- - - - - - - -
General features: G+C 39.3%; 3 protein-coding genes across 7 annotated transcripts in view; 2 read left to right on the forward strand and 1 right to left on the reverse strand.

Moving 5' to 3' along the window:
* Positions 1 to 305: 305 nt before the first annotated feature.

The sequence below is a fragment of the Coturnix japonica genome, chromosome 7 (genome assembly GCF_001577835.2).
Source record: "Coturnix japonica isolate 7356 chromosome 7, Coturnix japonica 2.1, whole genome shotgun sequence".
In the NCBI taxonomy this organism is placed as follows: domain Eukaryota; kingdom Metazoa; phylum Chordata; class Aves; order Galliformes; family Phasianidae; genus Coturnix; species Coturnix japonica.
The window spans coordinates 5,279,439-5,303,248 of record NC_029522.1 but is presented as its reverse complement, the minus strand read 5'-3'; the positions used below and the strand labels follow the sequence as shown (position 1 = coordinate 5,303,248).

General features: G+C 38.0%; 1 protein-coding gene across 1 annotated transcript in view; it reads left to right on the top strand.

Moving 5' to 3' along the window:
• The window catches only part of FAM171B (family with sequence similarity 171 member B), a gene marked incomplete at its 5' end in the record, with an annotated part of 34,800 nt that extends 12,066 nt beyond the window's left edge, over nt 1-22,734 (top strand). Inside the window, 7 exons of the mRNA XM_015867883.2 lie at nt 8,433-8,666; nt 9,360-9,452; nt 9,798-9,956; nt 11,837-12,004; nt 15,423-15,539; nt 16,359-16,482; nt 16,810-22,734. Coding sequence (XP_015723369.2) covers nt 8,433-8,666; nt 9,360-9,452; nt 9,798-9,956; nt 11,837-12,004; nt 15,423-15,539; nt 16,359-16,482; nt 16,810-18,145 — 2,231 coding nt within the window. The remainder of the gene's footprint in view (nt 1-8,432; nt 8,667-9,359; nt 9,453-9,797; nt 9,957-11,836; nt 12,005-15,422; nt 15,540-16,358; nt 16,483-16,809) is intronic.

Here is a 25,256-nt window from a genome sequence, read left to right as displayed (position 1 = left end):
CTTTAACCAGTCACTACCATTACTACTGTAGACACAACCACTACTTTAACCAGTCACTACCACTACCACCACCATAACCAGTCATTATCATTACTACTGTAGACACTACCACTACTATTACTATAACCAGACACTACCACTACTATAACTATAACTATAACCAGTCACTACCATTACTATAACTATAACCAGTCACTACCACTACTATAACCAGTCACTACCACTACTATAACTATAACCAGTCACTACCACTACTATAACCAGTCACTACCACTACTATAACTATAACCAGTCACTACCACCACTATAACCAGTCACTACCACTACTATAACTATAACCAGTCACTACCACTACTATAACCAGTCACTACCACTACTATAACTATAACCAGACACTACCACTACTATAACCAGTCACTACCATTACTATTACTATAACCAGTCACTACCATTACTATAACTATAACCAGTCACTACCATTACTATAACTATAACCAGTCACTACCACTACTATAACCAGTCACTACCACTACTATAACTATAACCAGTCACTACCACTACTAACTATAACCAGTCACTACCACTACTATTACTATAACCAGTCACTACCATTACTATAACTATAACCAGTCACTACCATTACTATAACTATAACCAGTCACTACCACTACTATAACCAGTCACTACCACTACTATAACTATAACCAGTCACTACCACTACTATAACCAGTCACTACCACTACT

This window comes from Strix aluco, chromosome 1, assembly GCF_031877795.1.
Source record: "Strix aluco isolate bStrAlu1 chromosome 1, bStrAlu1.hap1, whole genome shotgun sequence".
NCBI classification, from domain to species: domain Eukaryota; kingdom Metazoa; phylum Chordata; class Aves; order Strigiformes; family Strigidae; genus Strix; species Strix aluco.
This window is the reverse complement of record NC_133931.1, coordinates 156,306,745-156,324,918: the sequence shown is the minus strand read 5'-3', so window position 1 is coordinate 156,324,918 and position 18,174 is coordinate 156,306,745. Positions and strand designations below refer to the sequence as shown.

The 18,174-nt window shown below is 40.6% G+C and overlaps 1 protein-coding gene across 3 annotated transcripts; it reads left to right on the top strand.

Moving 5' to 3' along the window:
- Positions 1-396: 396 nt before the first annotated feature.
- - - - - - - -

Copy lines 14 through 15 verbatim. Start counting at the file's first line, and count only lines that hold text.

Source record: "Strix aluco isolate bStrAlu1 chromosome 1, bStrAlu1.hap1, whole genome shotgun sequence".
NCBI classification, from domain to species: domain Eukaryota; kingdom Metazoa; phylum Chordata; class Aves; order Strigiformes; family Strigidae; genus Strix; species Strix aluco.